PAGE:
Several world leaders sounded off on climate change Monday, three months ahead of talks in Copenhagen seen as a make-or-break moment for getting a global deal on reducing carbon emissions.
Australia mooted a compromise plan that would take some heat off emerging economies such as China. Britain’s Gordon Brown warned that talks currently faced an impasse. And reports said Japan too would unveil its own initiative.
The climate change hubbub comes ahead of a special United Nations summit Tuesday, and a series of meetings later in the week between United States President Barack Obama and foreign counterparts on the sidelines of this week's G20 summit in Pittsburgh, Penn. One goal of those talks will be to find common ground for a global deal on cutting emissions.
Talks slated for December in Copenhagen will seek to forge a new global climate-change treaty to replace the Kyoto Protocol.
The main rift now is between developed countries, led by the US, and rapidly developing economies such as India and China. The US wants those countries to make stronger pledges on cutting emissions before it will sign on to a pact; the poorer countries want compensation for inking a plan they fear could curb economic growth.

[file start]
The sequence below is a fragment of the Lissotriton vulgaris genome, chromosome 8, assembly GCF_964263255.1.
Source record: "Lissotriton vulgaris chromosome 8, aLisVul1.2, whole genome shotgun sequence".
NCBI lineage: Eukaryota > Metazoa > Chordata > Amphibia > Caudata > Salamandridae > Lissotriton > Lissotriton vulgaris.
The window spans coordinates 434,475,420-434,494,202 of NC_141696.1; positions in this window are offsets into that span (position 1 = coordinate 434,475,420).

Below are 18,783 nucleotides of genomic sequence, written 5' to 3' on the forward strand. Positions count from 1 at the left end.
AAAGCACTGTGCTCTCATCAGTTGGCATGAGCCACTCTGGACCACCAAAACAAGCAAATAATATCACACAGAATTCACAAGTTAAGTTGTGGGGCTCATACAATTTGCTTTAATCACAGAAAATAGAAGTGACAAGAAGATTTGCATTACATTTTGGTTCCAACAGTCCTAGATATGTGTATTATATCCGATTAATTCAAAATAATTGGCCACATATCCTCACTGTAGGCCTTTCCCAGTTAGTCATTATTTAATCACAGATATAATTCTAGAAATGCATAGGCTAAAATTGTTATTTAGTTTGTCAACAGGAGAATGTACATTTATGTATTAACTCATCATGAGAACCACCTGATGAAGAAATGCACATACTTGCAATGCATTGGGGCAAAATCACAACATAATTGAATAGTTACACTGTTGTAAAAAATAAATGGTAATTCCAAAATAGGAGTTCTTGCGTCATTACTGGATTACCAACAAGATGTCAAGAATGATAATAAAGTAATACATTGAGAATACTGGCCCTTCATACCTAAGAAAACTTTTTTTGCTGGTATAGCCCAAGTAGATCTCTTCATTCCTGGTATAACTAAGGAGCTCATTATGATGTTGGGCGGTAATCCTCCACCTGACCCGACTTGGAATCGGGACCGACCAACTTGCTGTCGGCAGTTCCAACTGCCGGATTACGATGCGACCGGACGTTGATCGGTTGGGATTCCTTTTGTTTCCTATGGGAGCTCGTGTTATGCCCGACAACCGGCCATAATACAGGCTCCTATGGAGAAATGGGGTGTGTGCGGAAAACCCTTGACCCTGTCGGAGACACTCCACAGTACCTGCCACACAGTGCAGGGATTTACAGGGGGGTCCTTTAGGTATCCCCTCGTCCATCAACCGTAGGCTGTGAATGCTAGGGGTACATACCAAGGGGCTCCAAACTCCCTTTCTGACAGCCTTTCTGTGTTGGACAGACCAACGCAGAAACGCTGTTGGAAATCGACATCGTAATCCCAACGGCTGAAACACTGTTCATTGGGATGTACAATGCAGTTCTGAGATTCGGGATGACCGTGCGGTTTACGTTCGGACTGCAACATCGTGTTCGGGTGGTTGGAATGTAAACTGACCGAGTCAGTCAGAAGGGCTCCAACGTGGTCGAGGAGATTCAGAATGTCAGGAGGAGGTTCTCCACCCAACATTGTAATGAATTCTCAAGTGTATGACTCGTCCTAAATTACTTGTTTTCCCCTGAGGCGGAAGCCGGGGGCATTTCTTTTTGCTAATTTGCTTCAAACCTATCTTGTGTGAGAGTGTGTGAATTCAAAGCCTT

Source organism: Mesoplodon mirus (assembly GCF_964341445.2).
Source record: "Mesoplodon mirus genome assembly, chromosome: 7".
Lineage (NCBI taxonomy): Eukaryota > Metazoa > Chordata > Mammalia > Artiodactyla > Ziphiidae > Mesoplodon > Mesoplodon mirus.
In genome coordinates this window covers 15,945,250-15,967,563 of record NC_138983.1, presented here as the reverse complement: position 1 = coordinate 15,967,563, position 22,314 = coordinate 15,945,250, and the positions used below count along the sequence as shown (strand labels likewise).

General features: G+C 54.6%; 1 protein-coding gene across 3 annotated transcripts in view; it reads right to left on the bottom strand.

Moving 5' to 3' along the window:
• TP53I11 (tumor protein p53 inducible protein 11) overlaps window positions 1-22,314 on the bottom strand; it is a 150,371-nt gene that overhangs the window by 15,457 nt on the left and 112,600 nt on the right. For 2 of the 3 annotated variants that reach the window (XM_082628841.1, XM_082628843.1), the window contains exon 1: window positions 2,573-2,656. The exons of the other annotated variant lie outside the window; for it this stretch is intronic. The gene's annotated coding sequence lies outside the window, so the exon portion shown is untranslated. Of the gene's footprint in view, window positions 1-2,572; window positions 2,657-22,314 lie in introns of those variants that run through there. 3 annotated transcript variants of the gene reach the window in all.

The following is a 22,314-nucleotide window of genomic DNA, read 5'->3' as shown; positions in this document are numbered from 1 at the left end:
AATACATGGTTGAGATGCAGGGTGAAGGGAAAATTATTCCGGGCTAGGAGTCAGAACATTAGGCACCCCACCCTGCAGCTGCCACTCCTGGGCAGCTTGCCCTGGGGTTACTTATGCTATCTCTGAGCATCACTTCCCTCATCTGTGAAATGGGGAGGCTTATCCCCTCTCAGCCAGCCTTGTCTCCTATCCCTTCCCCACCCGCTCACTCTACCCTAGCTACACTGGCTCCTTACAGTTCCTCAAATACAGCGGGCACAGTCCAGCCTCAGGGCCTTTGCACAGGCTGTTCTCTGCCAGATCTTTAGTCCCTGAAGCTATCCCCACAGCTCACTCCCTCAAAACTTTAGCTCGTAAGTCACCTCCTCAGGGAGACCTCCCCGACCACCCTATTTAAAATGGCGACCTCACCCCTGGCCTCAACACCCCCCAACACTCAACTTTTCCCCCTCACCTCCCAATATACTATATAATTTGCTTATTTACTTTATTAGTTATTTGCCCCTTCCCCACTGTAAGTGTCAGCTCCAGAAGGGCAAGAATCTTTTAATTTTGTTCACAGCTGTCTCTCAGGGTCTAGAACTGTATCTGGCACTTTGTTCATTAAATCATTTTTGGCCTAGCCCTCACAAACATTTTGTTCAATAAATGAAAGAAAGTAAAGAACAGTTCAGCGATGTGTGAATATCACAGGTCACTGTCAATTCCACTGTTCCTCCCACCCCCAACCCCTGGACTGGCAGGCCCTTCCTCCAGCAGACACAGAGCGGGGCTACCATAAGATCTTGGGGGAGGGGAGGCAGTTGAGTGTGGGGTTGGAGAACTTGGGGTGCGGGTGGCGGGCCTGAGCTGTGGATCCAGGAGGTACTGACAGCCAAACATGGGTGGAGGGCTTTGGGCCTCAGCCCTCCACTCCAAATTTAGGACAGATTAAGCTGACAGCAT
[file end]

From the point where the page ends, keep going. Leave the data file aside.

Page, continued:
The Australian newspaper reported on that country's compromise plan, to be announced later Monday. The plan would remove pressure on China and other developing nations to set emissions targets, but would still require such countries to "submit their own binding 'schedule' of how and where their reductions could be made."
Australian Prime Minister Kevin Rudd urged the nation's leaders to move quickly, the paper reported.
And former Prime Minister Tony Blair, in New York ahead of the UN summit, aimed to help break the impasse with calculations showing that 10 million jobs could be created and the world's GDP boosted by 0.8 percent by 2020 if nations agree to big greenhouse gas cuts, the Associated Press reported.
Japan, under its new Prime Minister Yukio Hatoyama, is also set to unveil a new plan, dubbed the "Hatoyama Initiative,” under which Tokyo will "drastically cut its greenhouse gas emissions while promising vigorous support for developing countries in climate technology and funding," The Japan Times reports.
But The New York Times reported that European leaders still think the US has a "lack of political will to adequately address climate change," and that resistance to a climate change pact remains entrenched in some quarters of America, raising concerns that US opposition could scuttle a global deal.